Eight faculty from The Grainger College of Engineering have joined Carle Illinois College of Medicine with Health Innovation Professor appointments, including Illinois ECE professors Kiruba Haran and Michael Oelze. The new faculty deliver on Carle Illinois’ strategy to leverage the University of Illinois’ exceptional faculty to serve as agents of change in medical education, innovation, and research at the world’s first engineering-based college of medicine.
“As champions of interdisciplinary health research, the new professors will advance the discovery and translation of breakthrough health innovations that have the potential to improve patient care and outcomes,” said King Li, Dean of the Carle Illinois College of Medicine. “They will help to pioneer new approaches to medical education and integrate health innovation concepts into graduate and undergraduate courses across the UIUC campus.”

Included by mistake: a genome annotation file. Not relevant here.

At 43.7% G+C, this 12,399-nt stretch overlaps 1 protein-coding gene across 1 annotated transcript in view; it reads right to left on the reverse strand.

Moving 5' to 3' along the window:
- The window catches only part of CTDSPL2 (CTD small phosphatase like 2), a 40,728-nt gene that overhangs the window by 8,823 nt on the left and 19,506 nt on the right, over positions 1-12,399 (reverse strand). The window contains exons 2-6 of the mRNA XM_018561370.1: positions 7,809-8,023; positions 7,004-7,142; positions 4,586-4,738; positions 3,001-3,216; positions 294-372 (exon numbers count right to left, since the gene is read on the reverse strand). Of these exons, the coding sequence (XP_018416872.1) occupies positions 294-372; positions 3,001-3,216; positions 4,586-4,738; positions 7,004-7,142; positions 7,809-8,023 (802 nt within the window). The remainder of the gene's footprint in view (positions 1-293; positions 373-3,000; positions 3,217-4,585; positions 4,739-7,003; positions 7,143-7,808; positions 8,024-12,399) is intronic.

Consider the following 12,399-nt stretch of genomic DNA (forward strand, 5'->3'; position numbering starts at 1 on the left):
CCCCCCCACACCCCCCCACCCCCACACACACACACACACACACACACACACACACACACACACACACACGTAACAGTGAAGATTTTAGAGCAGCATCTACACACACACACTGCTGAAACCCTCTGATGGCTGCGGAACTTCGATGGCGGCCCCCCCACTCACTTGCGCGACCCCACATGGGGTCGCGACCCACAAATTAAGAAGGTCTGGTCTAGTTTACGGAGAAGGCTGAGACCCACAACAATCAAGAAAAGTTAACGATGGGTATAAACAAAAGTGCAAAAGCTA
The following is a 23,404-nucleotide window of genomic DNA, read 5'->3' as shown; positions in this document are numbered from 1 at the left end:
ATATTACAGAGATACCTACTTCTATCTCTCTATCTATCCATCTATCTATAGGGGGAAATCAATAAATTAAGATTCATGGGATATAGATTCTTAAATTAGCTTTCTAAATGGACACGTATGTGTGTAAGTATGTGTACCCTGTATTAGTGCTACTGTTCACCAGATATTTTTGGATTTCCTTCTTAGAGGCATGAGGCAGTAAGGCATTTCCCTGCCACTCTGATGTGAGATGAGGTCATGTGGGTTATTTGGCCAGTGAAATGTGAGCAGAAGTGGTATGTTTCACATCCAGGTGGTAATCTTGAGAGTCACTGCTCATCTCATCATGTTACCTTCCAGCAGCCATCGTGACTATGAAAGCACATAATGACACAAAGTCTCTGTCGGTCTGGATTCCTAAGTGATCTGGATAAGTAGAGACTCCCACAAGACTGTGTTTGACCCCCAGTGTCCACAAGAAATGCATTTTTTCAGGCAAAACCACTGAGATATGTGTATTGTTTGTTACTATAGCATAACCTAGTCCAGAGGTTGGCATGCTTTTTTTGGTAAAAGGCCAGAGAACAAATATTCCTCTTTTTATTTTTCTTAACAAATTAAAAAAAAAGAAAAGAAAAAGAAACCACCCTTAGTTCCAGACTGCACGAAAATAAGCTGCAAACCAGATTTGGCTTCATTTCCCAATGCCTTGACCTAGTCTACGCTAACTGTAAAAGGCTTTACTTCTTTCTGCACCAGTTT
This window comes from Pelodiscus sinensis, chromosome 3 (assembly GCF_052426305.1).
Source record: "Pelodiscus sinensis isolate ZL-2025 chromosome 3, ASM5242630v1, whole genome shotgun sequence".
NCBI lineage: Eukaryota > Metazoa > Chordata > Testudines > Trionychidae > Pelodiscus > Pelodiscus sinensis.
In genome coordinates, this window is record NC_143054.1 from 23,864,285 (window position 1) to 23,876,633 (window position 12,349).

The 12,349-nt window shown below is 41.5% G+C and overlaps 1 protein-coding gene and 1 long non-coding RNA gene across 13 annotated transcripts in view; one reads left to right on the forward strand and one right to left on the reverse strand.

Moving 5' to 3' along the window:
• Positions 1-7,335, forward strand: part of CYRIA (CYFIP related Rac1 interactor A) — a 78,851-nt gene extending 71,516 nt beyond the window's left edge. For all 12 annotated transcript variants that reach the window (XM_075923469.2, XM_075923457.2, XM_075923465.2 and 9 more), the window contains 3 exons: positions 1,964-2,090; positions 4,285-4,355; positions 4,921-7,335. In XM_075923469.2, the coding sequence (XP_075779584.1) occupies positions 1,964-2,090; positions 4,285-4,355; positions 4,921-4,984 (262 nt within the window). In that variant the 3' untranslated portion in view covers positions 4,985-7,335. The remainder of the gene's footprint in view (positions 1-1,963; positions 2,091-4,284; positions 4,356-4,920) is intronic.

The new Health Innovation faculty represent a range of engineering disciplines and are positioned to be drivers of innovation in medicine and healthcare, which will fuel health-related funding from government agencies, industry, foundations, and individuals, and inspire a range of new cause-based philanthropic giving campaigns.
“Carle Illinois Health Innovation Professors recognize the value of translating new ideas to innovations and to impact, and several are founders of new biotech, medical device, and digital health companies. They will help Carle Illinois to fill the Research Park and the envisioned Health Innovation Translator facility, fulfill the vision of the Discovery Partners Institute, and promote economic prosperity throughout Illinois,” said Illinois ECE Professor Stephen Allen Boppart, Abel Bliss Professor of Engineering and Carle Illinois’ Executive Associate Dean and Chief Diversity Officer.
Haran’s research focuses on electric transportation, electrical machines and drive systems, and power and energy systems. His research group is focused on electro-mechanical energy conversion technologies, with new interests in how these can be applied to medical devices and medical technologies.
Excerpted from an article by Ryann Monahan, Carle Illinois College of Medicine.